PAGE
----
Catalan Independence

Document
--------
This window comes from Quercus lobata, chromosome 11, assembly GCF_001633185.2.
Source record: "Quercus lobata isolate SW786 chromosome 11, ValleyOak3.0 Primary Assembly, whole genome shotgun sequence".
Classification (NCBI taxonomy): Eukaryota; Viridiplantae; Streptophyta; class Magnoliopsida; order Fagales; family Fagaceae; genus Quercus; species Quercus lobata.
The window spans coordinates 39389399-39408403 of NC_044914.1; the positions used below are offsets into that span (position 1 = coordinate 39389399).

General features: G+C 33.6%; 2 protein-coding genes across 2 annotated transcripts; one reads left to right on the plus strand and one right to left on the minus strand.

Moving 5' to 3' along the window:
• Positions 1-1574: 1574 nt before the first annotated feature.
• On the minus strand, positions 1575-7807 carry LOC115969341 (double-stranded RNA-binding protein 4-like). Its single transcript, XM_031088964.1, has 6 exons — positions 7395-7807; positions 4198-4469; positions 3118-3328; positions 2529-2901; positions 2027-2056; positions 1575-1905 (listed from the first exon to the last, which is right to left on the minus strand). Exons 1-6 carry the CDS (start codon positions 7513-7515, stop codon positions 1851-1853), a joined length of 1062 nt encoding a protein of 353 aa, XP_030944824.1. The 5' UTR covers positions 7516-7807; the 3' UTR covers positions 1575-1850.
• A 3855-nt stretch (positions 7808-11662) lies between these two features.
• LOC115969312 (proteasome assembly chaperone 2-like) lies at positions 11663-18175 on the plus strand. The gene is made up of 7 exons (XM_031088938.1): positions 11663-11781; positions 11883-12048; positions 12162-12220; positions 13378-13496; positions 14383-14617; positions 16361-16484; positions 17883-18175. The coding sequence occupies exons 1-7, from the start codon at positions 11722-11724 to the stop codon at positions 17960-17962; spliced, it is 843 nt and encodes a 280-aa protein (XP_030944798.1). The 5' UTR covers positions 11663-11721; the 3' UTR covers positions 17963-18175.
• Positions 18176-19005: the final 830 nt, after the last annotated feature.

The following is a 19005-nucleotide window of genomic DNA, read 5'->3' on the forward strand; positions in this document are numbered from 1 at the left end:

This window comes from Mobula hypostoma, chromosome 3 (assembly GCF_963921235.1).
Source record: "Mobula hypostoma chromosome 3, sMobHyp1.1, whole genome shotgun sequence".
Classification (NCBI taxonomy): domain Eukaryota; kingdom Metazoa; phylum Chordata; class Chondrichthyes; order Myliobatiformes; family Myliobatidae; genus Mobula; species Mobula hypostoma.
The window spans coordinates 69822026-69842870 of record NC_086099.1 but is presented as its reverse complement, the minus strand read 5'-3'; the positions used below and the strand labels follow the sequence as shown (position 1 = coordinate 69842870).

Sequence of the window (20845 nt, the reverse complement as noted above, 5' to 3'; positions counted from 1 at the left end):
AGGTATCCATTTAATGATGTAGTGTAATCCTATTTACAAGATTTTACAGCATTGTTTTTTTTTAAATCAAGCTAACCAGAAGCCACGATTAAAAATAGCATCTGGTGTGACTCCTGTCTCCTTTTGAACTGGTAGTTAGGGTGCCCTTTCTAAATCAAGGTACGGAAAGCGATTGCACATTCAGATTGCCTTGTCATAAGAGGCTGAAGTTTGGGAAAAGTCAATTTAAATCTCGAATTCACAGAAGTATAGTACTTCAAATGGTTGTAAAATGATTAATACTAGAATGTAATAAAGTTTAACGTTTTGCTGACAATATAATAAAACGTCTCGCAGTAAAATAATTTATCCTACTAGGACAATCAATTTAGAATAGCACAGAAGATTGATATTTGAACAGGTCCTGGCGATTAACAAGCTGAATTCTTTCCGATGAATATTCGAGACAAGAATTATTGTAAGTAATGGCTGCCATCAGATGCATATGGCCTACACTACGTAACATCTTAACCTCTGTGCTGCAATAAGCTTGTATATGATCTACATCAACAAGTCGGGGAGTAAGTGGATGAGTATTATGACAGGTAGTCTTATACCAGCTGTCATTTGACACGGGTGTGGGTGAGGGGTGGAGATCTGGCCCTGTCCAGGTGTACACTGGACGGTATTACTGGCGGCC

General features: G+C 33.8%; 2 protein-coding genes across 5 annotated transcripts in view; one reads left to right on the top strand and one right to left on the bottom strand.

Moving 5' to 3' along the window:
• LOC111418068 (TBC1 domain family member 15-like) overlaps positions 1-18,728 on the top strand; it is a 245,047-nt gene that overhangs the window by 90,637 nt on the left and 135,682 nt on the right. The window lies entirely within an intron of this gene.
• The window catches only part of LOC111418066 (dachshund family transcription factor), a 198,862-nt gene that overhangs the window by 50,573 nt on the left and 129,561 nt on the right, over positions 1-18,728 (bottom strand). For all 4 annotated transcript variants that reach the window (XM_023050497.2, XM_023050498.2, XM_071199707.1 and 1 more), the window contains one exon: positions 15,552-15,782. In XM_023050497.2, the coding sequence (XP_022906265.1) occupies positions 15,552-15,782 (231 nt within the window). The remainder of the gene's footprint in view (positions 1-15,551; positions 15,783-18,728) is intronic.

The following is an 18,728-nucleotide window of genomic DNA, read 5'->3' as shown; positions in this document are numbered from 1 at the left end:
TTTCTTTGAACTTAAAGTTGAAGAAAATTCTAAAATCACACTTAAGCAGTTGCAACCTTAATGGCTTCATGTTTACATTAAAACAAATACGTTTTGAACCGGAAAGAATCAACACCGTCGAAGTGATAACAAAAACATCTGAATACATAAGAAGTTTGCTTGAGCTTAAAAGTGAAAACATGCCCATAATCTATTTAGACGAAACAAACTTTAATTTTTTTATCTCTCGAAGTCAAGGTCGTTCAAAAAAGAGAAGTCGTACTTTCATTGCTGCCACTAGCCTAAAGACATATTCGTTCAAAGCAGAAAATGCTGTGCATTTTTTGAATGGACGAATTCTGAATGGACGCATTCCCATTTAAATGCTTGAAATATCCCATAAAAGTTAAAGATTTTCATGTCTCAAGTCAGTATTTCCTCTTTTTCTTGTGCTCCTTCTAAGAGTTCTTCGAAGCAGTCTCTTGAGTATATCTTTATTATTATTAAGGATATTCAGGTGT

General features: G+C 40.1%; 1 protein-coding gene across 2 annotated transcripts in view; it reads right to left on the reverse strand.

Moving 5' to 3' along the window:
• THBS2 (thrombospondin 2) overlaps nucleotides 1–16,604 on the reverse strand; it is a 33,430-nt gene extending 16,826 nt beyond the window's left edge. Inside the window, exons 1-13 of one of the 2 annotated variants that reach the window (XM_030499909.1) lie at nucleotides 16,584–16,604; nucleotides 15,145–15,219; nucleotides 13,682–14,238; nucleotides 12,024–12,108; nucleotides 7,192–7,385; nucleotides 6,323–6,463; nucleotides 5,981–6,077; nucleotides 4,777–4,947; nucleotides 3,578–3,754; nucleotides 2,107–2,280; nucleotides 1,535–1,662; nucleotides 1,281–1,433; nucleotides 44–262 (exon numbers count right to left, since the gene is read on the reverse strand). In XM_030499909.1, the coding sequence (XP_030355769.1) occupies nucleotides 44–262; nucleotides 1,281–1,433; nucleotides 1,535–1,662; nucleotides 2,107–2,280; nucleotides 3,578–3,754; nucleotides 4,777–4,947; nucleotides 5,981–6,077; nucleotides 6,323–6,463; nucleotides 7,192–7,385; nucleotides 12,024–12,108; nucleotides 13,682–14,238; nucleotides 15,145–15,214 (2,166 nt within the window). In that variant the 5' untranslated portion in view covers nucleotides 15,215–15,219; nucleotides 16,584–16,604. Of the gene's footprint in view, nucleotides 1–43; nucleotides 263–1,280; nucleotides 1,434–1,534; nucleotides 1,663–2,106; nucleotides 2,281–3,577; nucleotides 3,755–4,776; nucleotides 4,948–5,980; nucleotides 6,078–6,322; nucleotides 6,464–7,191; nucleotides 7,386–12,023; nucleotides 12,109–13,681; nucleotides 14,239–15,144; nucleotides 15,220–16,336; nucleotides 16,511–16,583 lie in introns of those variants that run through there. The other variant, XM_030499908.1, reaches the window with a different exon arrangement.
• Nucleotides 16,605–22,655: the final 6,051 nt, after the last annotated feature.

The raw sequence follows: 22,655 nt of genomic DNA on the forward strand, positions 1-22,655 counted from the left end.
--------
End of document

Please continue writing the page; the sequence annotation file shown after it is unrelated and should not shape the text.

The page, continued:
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Catalonia, a region in Northeastern Spain, is struggling for its independence from the Madrid central government. With a unique culture and language, Catalonia had enjoyed relative autonomy until the Spanish Civil War and the resulting fascist dictatorship of Francisco Franco. The region regained and even expanded its autonomy after Franco’s death in 1975, but in 2010 the Spanish central government’s constitutional court ruled that Catalonia had no validity as a nation. In 2014, over 80% of Catalans voted in favor of independence from Spain but the Madrid government declared it the informal referendum illegal. Independence-seeking Catalans believe that Catalonia has the right to self-determination, and are frustrated with austerity measures that heavily tax the wealthy region but provide inadequate services. On October 1, 2017, the regional government of Catalonia held another referendum, which was met by opposition from the Madrid central government and its associated police forces on the grounds of its unconstitutionality. Police violence has esulted in nearly 900 injuries to voters. Despite widespread voter suppression, the Catalan regional government asserts that Catalonia has won the right to statehood with just under 90% of voters backing the independence initiative.